29 Solenoid No. 3 (maintenance) , 5 VDC supply

30 Solenoid No. 4 (maintenance), 5 VDC supply

31 Solenoid No. 5 (maintenance) , 5 VDC supply

32 Solenoid No. 6 (maintenance) , 5 VDC supply Solenoids Nos. 1 to 6, described in Table 1 above, are each associated with a corresponding solenoid-piston-reagent-pin assembly.

For such a configuration, it will be apparent that Relay No. 1 opens a valve which allows oxidizer to flow into the appropriate trough (trough 4-12) ; Relay No. 3 opens two valves, one which allows adenine monomer, and one which allows tetrazole to flow into the appropriate trough (trough 4-4) ; Relay No. 7 opens a valve which allows the contents to be removed from the oxidizer trough (trough 4-12) ; Relay No. 13 opens a valve which allows a rinsing solution to flow into the oxidizer trough (trough 4-12) ; Relay No. 19 controls the 12 VDC supply to solenoid No. 1 (12 VDC is required to initially activate the solenoid) ; Relay No. 27 controls the supply of 5VDC to solenoid No. 1 (the voltage required to maintain the solenoid in the activated state) ; and Relay Nos. 25 and 26 which control respectively, the power to the stepper motor and the direction of the stepper motor, control the positioning of the trough module.

The assignment of a single relay to control both monomer and tetrazole valves (relays 3 to 6) is due to constraints imposed by the number of relays on the OM-915. Increasing the number of relays would remove the need to place more than one valve on a relay. More importantly, increasing the number of relays would allow an increase in the number oligomers that can be simultaneously synthesized. For example, the system could easily be expanded to seven more OM- 915 units. In such a configuration, one OM-915 unit would be dedicated to valve and motor control and the other OM-915 units would be dedicated to solenoid control. The use of seven OM-915 units thus configured would allow 96 controllable solenoids, and thus allow the synthesis of 96 oligomers simultaneously.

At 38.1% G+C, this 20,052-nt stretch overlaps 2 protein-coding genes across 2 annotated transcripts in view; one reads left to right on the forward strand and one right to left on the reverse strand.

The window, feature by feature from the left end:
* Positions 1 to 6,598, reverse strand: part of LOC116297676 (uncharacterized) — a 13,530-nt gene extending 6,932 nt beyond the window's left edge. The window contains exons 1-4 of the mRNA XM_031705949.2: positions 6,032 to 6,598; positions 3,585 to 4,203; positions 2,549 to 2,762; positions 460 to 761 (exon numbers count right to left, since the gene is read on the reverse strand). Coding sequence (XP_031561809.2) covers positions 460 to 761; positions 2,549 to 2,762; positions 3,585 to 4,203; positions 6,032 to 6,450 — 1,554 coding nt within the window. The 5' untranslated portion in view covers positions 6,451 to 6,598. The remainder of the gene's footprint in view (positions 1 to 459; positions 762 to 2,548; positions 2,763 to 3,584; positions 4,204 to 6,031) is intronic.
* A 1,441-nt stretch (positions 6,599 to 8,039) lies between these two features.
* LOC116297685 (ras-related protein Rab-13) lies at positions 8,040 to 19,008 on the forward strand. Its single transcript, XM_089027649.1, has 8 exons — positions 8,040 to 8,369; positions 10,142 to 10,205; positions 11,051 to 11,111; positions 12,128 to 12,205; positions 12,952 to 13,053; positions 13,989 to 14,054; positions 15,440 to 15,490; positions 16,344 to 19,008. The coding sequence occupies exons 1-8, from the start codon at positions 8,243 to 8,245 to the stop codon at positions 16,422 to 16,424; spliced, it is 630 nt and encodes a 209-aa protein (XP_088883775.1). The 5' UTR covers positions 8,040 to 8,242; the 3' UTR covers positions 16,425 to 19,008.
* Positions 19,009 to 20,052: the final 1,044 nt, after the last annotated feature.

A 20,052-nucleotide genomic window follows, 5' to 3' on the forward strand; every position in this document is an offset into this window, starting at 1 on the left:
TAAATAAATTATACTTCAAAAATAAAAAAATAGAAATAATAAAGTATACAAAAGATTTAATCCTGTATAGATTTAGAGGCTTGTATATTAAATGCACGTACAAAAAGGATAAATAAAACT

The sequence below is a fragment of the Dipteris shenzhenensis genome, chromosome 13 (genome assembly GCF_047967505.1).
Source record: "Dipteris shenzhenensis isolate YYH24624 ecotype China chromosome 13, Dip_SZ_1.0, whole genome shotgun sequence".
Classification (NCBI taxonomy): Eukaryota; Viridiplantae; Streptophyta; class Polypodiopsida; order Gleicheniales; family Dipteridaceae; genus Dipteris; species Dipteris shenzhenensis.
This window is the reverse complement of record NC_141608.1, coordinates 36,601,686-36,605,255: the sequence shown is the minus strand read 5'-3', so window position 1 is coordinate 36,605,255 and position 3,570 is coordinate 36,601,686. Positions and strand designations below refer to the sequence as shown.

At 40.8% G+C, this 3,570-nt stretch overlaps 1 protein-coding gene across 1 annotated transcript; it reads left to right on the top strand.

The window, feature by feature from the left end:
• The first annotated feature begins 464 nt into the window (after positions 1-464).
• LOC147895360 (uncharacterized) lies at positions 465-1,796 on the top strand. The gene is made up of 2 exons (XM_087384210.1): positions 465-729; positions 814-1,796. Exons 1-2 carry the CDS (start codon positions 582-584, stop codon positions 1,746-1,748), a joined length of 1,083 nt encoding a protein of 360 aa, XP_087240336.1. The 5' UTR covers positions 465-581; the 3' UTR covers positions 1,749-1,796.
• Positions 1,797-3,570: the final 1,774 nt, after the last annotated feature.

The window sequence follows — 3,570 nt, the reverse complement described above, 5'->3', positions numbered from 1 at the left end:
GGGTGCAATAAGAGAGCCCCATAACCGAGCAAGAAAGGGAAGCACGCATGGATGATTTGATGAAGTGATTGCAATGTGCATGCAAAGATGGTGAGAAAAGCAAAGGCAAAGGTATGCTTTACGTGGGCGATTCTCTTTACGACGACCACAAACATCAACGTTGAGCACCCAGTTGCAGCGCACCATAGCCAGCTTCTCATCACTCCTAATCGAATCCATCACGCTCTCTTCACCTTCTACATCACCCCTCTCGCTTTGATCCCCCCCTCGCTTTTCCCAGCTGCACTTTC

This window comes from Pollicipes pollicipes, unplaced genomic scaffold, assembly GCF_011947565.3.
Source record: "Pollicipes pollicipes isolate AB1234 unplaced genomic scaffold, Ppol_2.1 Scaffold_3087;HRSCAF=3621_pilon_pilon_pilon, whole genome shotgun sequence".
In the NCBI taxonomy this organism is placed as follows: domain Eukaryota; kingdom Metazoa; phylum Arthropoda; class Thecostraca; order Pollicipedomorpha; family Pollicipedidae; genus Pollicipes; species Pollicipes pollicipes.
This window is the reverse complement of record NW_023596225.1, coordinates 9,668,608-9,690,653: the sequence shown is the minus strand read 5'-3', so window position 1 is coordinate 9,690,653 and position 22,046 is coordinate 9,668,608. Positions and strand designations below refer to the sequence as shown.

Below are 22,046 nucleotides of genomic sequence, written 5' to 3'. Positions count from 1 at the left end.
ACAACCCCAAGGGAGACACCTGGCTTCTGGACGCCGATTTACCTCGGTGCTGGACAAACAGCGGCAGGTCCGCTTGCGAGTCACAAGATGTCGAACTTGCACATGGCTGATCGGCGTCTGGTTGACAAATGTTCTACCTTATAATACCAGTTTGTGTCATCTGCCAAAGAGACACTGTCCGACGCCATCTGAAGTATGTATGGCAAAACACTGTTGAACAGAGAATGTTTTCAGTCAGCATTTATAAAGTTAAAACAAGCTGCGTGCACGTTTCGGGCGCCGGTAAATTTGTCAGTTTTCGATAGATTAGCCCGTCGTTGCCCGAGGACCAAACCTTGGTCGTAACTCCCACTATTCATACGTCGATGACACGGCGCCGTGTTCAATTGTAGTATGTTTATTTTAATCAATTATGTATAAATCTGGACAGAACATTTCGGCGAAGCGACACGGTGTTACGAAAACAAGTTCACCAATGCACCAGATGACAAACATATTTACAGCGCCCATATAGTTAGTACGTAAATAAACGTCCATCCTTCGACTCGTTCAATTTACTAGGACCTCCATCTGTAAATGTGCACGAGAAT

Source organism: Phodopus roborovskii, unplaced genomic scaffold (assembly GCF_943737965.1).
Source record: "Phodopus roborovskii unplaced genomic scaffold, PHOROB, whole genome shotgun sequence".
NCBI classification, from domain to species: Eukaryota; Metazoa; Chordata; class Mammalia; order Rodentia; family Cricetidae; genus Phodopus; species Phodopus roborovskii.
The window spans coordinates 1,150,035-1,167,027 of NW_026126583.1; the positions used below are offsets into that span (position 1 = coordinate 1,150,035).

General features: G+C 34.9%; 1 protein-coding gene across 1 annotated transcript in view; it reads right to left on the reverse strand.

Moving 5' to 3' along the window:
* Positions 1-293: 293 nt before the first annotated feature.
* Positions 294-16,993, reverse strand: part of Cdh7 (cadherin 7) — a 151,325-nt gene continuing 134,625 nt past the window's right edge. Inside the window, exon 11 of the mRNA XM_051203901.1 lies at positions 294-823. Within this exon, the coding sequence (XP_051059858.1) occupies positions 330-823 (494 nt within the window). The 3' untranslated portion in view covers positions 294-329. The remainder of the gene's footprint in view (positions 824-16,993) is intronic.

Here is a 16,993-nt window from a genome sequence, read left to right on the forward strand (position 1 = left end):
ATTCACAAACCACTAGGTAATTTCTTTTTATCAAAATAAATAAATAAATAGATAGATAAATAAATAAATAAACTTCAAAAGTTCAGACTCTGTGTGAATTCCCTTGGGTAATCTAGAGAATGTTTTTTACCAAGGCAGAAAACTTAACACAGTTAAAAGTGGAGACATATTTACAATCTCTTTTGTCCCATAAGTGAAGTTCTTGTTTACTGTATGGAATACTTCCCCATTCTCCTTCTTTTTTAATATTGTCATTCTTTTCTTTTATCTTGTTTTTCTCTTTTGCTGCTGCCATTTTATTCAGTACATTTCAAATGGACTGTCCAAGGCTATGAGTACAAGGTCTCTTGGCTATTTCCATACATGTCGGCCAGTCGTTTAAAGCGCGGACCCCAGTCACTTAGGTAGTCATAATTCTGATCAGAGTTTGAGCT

FIG. 9 depicts the terminal board 9-20 of the OM-915 interface and associated connectors. Relay terminals 9-30 are labeled with their relay numbers. Power is supplied to relays 9-30, in banks of four relays, (e.g., Relay Nos. 1 to 4 constitute a bank, and Relay Nos. 5 to 8, constitute a separate bank), by common contact (labeled c) and ground contact (labeled g) . Relay Nos. 1 to 24, which control valves, are supplied with the 12 VDC from 12 VDC source 9-60. Relay Nos. 25 and 26, which control the motor, are supplied with 5 VDC from 5 VDC source 9-70. Relay Nos. 27 to 32, which control the activation and maintenance of the energization of the solenoids, are supplied with 12 VDC (for initial activation) from Relay Nos. 19 to 24, and 5 VDC (for maintenance of activation) from the 5 VDC source 70. A SOLV 30-12 12 VDC 4A power supply (Newark Electronics) , is a suitable 12 VDC source and an Elpac Model WM113+12/-12/+5 VDC power supply is a suitable 5 VDC source.